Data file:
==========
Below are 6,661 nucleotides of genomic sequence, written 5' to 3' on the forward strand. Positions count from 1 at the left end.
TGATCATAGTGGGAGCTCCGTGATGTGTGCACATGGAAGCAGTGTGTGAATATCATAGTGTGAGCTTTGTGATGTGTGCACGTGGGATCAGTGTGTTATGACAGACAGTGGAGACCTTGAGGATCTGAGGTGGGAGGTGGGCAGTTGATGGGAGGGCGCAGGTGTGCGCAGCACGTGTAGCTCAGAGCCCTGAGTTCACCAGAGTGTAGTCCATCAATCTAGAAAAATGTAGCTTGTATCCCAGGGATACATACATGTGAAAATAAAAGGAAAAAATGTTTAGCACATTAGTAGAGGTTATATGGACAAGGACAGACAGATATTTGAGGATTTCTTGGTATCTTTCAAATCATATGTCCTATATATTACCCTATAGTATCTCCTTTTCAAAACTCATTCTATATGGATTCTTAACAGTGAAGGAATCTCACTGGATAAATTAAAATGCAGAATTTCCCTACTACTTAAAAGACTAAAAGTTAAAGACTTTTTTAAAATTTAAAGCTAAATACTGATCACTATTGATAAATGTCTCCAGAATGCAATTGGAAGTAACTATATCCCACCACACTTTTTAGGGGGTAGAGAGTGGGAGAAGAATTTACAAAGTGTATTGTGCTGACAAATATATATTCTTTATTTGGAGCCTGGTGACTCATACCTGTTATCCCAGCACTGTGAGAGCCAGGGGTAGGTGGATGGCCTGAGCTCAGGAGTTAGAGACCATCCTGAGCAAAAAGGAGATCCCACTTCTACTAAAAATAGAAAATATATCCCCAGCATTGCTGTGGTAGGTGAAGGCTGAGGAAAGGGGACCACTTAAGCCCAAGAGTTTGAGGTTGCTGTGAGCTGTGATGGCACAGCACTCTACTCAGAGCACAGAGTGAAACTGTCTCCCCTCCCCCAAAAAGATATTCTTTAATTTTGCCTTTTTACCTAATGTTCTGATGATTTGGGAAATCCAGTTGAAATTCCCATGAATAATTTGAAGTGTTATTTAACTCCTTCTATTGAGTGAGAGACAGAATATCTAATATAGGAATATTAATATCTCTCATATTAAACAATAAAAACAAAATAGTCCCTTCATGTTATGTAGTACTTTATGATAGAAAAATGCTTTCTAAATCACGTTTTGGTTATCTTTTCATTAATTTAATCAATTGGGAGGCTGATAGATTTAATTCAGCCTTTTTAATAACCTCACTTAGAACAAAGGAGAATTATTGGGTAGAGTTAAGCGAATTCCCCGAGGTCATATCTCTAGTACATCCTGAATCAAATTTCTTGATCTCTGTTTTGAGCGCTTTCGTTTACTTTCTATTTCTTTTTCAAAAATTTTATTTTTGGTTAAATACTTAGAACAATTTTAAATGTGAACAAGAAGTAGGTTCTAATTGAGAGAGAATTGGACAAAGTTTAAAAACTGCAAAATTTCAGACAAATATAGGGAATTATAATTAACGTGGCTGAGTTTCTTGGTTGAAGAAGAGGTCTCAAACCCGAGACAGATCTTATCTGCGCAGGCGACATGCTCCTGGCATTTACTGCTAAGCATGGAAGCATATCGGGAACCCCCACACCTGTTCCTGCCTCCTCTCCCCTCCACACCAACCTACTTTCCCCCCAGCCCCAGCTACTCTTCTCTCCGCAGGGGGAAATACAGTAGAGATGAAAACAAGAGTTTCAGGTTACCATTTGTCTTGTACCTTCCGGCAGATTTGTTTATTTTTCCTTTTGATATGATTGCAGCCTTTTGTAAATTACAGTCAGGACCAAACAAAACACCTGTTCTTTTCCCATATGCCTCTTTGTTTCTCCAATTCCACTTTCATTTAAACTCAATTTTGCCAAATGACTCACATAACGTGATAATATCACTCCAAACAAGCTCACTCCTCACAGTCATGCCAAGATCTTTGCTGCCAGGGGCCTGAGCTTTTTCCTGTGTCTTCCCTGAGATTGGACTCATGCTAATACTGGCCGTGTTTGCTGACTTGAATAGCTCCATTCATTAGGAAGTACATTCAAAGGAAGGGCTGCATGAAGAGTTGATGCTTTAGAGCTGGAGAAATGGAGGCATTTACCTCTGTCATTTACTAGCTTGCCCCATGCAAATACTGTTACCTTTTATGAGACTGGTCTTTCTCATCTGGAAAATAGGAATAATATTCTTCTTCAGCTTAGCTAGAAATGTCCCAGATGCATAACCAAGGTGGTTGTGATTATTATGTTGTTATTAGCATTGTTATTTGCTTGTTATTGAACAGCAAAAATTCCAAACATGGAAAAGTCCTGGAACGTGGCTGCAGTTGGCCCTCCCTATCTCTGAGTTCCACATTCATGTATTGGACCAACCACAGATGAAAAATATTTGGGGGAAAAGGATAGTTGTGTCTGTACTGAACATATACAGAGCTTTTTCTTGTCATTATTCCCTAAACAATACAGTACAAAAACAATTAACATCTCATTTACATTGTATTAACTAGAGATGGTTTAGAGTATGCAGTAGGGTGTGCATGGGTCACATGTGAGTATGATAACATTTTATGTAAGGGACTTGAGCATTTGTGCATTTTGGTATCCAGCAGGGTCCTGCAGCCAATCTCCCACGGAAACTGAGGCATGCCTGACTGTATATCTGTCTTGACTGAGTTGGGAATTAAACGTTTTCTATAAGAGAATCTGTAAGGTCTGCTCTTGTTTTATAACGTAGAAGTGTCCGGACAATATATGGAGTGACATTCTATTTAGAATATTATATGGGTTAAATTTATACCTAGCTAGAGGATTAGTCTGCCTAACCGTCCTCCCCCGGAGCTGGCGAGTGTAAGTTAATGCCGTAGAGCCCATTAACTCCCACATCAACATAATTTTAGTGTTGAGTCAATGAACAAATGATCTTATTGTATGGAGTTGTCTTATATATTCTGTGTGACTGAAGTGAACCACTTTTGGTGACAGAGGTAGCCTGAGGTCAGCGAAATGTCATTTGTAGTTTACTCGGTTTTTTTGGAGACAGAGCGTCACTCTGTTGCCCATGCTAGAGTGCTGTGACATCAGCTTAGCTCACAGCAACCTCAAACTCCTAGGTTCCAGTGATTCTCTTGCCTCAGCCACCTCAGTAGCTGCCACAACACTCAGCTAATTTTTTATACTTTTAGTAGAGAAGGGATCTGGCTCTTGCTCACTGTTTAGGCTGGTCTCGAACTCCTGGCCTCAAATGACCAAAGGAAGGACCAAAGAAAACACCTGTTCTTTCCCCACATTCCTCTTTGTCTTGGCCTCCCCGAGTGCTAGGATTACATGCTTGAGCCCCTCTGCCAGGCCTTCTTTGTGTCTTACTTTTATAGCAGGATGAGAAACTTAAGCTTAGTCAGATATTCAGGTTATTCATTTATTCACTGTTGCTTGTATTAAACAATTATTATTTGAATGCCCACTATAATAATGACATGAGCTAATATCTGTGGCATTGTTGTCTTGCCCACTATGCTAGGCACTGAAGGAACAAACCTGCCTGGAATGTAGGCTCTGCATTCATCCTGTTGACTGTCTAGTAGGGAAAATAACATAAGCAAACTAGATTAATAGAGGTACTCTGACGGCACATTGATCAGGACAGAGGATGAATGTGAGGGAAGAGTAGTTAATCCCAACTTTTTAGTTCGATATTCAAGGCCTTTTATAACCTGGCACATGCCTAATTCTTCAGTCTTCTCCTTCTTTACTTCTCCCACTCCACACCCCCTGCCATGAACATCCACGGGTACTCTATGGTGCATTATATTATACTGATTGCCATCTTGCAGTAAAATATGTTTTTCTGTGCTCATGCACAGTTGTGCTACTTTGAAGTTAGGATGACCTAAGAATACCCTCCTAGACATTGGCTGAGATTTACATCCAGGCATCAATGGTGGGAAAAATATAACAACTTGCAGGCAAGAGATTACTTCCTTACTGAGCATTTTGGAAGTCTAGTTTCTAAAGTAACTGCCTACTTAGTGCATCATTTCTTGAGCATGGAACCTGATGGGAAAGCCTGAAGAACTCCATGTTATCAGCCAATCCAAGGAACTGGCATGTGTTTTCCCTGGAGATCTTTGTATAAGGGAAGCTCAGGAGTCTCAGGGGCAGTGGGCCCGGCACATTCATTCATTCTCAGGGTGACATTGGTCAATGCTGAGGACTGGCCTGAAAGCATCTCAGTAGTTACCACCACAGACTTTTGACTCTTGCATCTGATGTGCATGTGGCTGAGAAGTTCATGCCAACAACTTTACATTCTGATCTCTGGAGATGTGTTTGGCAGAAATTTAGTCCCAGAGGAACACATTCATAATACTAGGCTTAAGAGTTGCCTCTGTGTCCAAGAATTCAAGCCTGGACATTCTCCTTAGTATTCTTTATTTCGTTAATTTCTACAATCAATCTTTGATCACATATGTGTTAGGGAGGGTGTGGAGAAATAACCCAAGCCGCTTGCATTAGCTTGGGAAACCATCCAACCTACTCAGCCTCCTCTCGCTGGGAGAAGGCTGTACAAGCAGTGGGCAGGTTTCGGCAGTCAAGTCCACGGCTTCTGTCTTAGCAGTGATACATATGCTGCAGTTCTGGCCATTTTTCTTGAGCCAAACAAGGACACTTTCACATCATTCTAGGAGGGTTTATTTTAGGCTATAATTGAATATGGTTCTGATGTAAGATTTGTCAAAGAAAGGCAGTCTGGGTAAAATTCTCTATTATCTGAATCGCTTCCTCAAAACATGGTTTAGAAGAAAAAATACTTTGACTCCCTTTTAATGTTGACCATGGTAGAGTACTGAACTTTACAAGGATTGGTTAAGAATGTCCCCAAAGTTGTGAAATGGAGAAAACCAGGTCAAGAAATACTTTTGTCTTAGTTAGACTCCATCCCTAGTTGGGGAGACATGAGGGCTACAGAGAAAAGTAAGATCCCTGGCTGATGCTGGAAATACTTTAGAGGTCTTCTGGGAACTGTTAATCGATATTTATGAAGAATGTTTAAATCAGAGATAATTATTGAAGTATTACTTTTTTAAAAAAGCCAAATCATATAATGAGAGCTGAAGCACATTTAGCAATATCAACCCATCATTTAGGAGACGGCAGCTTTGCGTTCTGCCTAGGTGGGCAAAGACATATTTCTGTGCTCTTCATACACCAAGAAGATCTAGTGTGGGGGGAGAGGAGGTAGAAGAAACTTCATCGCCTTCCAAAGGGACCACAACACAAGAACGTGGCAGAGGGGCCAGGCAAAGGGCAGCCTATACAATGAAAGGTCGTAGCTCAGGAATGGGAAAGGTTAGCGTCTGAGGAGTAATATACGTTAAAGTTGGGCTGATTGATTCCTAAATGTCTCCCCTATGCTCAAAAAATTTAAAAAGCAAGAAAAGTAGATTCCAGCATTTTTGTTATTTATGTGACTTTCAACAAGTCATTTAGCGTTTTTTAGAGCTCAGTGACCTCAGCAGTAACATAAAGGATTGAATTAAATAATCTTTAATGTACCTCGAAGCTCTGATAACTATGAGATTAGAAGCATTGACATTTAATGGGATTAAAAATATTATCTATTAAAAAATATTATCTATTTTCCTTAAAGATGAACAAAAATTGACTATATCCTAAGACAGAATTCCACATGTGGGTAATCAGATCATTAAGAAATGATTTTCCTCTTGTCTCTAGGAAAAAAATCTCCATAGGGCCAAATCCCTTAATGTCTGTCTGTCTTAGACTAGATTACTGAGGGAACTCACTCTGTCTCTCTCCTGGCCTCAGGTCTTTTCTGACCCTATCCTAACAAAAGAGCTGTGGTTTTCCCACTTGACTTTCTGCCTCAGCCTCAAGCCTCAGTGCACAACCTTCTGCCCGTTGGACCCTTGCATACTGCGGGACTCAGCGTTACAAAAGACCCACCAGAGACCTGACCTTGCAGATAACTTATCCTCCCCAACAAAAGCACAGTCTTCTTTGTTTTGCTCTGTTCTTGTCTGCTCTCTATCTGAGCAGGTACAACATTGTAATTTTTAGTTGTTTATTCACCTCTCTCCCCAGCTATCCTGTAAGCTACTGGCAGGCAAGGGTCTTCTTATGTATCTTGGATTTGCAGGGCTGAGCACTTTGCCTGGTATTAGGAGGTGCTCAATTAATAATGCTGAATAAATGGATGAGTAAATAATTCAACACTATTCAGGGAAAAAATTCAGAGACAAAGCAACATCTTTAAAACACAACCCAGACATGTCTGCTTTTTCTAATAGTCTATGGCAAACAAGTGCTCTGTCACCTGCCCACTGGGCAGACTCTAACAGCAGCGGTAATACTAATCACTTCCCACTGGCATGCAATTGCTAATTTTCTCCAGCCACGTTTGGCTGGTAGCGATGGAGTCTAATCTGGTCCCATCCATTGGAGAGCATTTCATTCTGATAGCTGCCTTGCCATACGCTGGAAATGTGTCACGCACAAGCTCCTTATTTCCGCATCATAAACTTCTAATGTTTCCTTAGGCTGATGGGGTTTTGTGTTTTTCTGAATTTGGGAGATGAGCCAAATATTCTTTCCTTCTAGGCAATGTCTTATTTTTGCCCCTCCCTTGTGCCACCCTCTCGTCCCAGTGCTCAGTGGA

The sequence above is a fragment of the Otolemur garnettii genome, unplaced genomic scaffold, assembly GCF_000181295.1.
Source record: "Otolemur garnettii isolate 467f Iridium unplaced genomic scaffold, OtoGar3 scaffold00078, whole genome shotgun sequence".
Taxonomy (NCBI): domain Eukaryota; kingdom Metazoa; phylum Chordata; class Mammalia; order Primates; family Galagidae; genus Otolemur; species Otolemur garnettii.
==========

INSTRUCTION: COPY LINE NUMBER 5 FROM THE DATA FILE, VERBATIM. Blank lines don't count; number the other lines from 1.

Taxonomy (NCBI): domain Eukaryota; kingdom Metazoa; phylum Chordata; class Mammalia; order Primates; family Galagidae; genus Otolemur; species Otolemur garnettii.